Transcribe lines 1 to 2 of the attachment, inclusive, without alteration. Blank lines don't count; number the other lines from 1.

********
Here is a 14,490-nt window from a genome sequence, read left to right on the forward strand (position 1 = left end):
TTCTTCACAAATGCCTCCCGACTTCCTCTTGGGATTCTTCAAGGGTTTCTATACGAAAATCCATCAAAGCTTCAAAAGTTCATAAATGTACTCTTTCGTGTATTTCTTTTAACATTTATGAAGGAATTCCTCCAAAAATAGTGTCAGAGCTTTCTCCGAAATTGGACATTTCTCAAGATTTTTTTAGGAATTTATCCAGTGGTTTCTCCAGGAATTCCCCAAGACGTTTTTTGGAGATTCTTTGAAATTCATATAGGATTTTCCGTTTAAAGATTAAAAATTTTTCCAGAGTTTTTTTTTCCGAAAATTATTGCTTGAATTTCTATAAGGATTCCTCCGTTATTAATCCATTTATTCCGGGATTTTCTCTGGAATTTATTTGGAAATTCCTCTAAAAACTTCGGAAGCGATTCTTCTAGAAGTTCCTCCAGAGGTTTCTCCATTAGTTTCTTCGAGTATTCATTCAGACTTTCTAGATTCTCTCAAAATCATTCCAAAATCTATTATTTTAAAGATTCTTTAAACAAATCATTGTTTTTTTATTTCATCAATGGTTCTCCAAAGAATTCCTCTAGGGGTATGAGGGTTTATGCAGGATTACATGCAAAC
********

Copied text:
Here is a 14,490-nt window from a genome sequence, read left to right on the forward strand (position 1 = left end):
TTCTTCACAAATGCCTCCCGACTTCCTCTTGGGATTCTTCAAGGGTTTCTATACGAAAATCCATCAAAGCTTCAAAAGTTCATAAATGTACTCTTTCGTGTATTTCTTTTAACATTTATGAAGGAATTCCTCCAAAAATAGTGTCAGAGCTTTCTCCGAAATTGGACATTTCTCAAGATTTTTTTAGGAATTTATCCAGTGGTTTCTCCAGGAATTCCCCAAGACGTTTTTTGGAGATTCTTTGAAATTCATATAGGATTTTCCGTTTAAAGATTAAAAATTTTTCCAGAGTTTTTTTTTCCGAAAATTATTGCTTGAATTTCTATAAGGATTCCTCCGTTATTAATCCATTTATTCCGGGATTTTCTCTGGAATTTATTTGGAAATTCCTCTAAAAACTTCGGAAGCGATTCTTCTAGAAGTTCCTCCAGAGGTTTCTCCATTAGTTTCTTCGAGTATTCATTCAGACTTTCTAGATTCTCTCAAAATCATTCCAAAATCTATTATTTTAAAGATTCTTTAAACAAATCATTGTTTTTTTATTTCATCAATGGTTCTCCAAAGAATTCCTCTAGGGGTATGAGGGTTTATGCAGGATTACATGCAAAC